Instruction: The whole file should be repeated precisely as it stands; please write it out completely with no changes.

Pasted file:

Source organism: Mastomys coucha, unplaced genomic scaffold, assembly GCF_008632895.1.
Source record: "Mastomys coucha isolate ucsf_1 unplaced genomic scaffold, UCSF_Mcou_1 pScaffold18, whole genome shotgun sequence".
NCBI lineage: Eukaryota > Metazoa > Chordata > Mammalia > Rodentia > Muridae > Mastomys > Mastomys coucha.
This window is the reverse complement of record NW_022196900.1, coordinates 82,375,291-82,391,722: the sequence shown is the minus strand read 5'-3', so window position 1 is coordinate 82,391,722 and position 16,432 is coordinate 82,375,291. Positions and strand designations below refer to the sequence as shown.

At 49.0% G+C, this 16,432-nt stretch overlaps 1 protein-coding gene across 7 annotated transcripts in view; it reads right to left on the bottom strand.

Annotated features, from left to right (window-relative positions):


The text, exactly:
Source organism: Mastomys coucha, unplaced genomic scaffold, assembly GCF_008632895.1.
Source record: "Mastomys coucha isolate ucsf_1 unplaced genomic scaffold, UCSF_Mcou_1 pScaffold18, whole genome shotgun sequence".
NCBI lineage: Eukaryota > Metazoa > Chordata > Mammalia > Rodentia > Muridae > Mastomys > Mastomys coucha.
This window is the reverse complement of record NW_022196900.1, coordinates 82,375,291-82,391,722: the sequence shown is the minus strand read 5'-3', so window position 1 is coordinate 82,391,722 and position 16,432 is coordinate 82,375,291. Positions and strand designations below refer to the sequence as shown.

At 49.0% G+C, this 16,432-nt stretch overlaps 1 protein-coding gene across 7 annotated transcripts in view; it reads right to left on the bottom strand.

Annotated features, from left to right (window-relative positions):